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Define SQL Optimized Tables Through Persistent Classes

In InterSystems IRIS SQL, you can define persistent classes in Object Script that will present themselves as SQL tables, instead of writing Data Definition Language (DDL) statements. This page describes a number of class features you can use within a class definition to ensure high performance for SQL statements accessing the table. These features can be applied to a new or existing class definition, but some require additional attention if data already exists for this table.

Global Naming Strategy

The name of the global that stores data is determined by the value of the USEEXTENTSET and DEFAULTGLOBAL class parameters that define the table. The global names also determine how indexes are named. The relationship between the two parameters is summarized below:

  • If USEEXTENTSET=0, the global name will consist of a user-specified name and an appended letter code. For example, a class named Sample.MyTest will correspond with a global named ^Sample.MyTestD for the master map and ^Sample.MyTestI for all index maps. If DEFAULTGLOBAL is specified, the specified global name is substituted for the persistent class name.

  • If USEEXTENTSET=1, hashed global names will be created for the master map and each of the separate index maps. This involves hashing both the package name and the class name and appending an incrementing integer for each master and index map. These names are less user readable, but lead to better low-level efficiencies for storing and traversing the globals. Using separate globals for each index map also offers performance and operational benefits. If DEFAULTGLOBAL is specified, that name is substituted for the hashed package and class names.

Both the USEEXTENTSET and DEFAULTGLOBAL class parameters drive how a storage definition is generated. Changing them for a class that already has a storage definition will have no impact until you reset the storage definition, as described in Resetting the Storage Definition. Note that this will render any existing data inaccessible; therefore, these parameters should only be updated in a development environment, prior to loading any import data.

InterSystems recommends setting USEEXTENTSET to 1, which is the default when creating tables with CREATE TABLE. For reasons of backwards compatibility, the default for the USEEXTENTSET parameter in class inheriting from %Persistent is still 0. Therefore, InterSystems recommends setting this parameter to 1 for new classes, before compiling for the first time.

For more information about the USEEXTENTSET and DEFAULTGLOBAL parameters, refer to Hashed Global Names and User-Defined Global Names respectively.

Decide Storage Layout

You can define persistent classes to take advantage of columnar storage on either all properties of the class or a subset of the properties of the class. The benefits and drawbacks of these approaches are further explained in Choose an SQL Table Storage Layout.

By default, persistent classes use the row storage layout for all properties in a class. However, you can use the STORAGEDEFAULT parameter to set this default to columnar. In addition, you can define a mixed storage layout that uses a row storage layout for some properties and a columnar storage layout for others.


InterSystems IRIS uses the value of the STORAGEDEFAULT parameter as the default when generating storage definition entries for the class. This value is only considered upon the initial compilation of the class or when adding new properties. Changing this parameter for a class that already has a storage definition (saved in a Storage XData block) has no effect on that storage, including on data already stored for the class extent. As a result, you should decide your storage layout before compiling your class for the first time.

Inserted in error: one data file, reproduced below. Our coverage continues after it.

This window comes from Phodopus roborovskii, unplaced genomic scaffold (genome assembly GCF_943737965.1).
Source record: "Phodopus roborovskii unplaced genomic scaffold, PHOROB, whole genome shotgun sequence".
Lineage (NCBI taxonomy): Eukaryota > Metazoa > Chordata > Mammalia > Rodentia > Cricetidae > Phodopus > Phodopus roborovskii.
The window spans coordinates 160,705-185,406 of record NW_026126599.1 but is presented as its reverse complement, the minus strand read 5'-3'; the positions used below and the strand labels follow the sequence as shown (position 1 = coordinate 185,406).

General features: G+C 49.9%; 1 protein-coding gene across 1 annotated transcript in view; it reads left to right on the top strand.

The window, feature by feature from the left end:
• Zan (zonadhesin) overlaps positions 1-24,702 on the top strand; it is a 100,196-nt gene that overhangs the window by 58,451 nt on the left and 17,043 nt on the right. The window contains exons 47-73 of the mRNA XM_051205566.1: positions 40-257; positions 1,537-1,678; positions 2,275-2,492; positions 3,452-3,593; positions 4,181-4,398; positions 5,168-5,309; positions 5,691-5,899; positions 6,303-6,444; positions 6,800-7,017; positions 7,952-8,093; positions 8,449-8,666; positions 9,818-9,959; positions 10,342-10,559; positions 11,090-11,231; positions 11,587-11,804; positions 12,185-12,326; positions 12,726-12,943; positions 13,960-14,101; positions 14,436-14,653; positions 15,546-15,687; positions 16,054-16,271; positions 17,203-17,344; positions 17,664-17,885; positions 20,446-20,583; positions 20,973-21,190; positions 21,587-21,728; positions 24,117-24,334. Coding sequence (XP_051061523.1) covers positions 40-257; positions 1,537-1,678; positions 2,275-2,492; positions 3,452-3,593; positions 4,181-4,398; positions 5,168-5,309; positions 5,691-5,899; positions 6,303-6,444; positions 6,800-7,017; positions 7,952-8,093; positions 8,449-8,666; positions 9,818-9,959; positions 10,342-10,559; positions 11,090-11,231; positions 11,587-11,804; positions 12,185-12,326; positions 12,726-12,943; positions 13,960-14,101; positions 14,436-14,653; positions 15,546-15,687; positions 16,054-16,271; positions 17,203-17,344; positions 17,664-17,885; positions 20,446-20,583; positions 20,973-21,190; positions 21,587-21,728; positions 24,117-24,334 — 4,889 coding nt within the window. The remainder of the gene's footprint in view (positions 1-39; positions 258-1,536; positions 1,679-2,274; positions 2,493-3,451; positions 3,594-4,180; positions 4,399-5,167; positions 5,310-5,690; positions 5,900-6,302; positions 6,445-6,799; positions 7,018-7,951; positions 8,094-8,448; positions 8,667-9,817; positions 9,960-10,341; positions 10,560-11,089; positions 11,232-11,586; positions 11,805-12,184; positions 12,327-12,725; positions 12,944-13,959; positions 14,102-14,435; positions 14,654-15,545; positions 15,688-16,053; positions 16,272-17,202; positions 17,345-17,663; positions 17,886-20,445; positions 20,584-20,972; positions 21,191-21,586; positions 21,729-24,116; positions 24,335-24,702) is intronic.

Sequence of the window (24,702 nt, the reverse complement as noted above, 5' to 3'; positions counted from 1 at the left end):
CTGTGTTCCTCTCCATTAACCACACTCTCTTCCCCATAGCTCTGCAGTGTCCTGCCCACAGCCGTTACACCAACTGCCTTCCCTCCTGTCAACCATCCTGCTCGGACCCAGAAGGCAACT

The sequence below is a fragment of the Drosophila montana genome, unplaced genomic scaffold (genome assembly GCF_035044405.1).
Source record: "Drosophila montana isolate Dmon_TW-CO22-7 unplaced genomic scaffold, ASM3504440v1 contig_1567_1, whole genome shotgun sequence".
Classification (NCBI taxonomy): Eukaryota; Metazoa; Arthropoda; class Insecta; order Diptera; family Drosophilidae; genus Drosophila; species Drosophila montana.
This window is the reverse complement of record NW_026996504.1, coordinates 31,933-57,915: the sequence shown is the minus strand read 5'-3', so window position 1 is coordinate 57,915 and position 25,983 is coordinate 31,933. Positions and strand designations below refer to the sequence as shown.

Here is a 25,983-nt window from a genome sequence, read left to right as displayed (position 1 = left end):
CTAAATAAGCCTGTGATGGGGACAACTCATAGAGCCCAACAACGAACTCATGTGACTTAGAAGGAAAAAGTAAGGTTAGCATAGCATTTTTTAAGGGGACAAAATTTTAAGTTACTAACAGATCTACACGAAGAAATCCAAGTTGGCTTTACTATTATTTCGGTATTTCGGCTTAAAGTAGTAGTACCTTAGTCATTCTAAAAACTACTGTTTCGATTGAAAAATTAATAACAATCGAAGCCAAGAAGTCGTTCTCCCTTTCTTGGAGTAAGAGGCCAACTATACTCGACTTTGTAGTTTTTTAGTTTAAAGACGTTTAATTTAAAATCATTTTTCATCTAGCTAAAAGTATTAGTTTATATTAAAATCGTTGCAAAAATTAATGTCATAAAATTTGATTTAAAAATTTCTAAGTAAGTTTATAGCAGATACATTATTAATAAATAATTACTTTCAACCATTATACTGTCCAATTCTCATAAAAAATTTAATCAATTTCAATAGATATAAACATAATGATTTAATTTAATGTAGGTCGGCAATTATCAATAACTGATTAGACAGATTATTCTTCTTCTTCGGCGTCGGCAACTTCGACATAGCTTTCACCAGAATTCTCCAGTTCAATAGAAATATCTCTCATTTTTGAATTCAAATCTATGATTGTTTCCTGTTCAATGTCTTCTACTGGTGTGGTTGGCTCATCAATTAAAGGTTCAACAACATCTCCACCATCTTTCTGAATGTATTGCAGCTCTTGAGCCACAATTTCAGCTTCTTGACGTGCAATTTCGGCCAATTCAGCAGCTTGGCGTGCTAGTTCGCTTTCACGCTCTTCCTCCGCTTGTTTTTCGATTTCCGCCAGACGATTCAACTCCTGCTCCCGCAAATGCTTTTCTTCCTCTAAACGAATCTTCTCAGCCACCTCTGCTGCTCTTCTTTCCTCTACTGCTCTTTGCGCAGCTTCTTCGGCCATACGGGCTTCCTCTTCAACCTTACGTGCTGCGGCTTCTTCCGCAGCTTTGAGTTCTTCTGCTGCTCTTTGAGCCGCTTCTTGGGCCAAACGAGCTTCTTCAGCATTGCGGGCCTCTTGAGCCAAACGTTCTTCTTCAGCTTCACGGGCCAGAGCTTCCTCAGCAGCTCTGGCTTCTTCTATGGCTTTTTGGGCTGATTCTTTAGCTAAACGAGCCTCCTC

You can define an index for a table field or group of fields. You can define several different type of indexes: standard, bitmap, bitslice, and columnar. SQL optimization uses the defined indexes to access specific records for a query, update, or delete operation based on predicates that involve the fields covered by those indexes.

One of the key differences between defining indexes in a class definition and in a DDL statement is that indexes defined in a class must be built separately from being created, as class compilation only affects its definition and never its data (including index entries). You must manually build the defined indexes to make use of them in future SQL queries.

See Defining Indexes Using a Class Definition for examples of how to define an index in a class definition.

For more information about what fields to index, refer to the What to Index.

The Extent Index

An Extent Index is a special type of index that does not index any particular fields, but only contains the ID entries for each row in the master map. When a class has a bitmap-compatible IDKEY, the extent index can be implemented as a bitmap extent index, which offers extremely efficient existent checking and counting. For example, the query SELECT COUNT(*) FROM t is an order of magnitude more efficient on a table with a bitmap extent index than it is on a table without such an index.

To define a bitmap extent index in a class, write the following:

Index BME [ Extent, Type = bitmap ];

The type keyword can be left out in the rare case that your class does not have a bitmap-compatible IDKEY.

A bitmap extent index will automatically be created when creating a table using the CREATE TABLE DDL statement. InterSystems recommends adding a bitmap extent index to any persistent class. As with standard indexes, the extent index must be built separately from being created.

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